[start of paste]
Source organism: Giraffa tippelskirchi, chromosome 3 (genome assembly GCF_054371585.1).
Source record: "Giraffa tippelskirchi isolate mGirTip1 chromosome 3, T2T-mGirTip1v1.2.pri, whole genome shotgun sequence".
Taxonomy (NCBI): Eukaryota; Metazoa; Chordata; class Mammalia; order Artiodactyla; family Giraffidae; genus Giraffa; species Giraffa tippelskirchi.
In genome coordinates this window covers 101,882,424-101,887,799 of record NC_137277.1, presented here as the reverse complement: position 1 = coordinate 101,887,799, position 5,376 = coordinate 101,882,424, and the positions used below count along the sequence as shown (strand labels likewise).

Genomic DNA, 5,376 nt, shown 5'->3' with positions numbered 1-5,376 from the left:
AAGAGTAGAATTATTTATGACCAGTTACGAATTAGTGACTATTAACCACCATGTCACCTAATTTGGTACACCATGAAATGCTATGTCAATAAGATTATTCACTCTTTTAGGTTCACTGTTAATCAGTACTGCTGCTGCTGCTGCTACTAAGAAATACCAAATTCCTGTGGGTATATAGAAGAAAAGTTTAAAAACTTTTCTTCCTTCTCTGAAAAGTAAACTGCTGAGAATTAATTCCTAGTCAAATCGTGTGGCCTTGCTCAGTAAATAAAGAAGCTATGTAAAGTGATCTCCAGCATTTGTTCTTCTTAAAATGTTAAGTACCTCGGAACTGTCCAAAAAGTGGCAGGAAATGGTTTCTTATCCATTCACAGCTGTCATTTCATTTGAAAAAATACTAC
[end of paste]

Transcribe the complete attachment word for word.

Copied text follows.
Source organism: Giraffa tippelskirchi, chromosome 3 (genome assembly GCF_054371585.1).
Source record: "Giraffa tippelskirchi isolate mGirTip1 chromosome 3, T2T-mGirTip1v1.2.pri, whole genome shotgun sequence".
Taxonomy (NCBI): Eukaryota; Metazoa; Chordata; class Mammalia; order Artiodactyla; family Giraffidae; genus Giraffa; species Giraffa tippelskirchi.
In genome coordinates this window covers 101,882,424-101,887,799 of record NC_137277.1, presented here as the reverse complement: position 1 = coordinate 101,887,799, position 5,376 = coordinate 101,882,424, and the positions used below count along the sequence as shown (strand labels likewise).

Genomic DNA, 5,376 nt, shown 5'->3' with positions numbered 1-5,376 from the left:
AAGAGTAGAATTATTTATGACCAGTTACGAATTAGTGACTATTAACCACCATGTCACCTAATTTGGTACACCATGAAATGCTATGTCAATAAGATTATTCACTCTTTTAGGTTCACTGTTAATCAGTACTGCTGCTGCTGCTGCTACTAAGAAATACCAAATTCCTGTGGGTATATAGAAGAAAAGTTTAAAAACTTTTCTTCCTTCTCTGAAAAGTAAACTGCTGAGAATTAATTCCTAGTCAAATCGTGTGGCCTTGCTCAGTAAATAAAGAAGCTATGTAAAGTGATCTCCAGCATTTGTTCTTCTTAAAATGTTAAGTACCTCGGAACTGTCCAAAAAGTGGCAGGAAATGGTTTCTTATCCATTCACAGCTGTCATTTCATTTGAAAAAATACTAC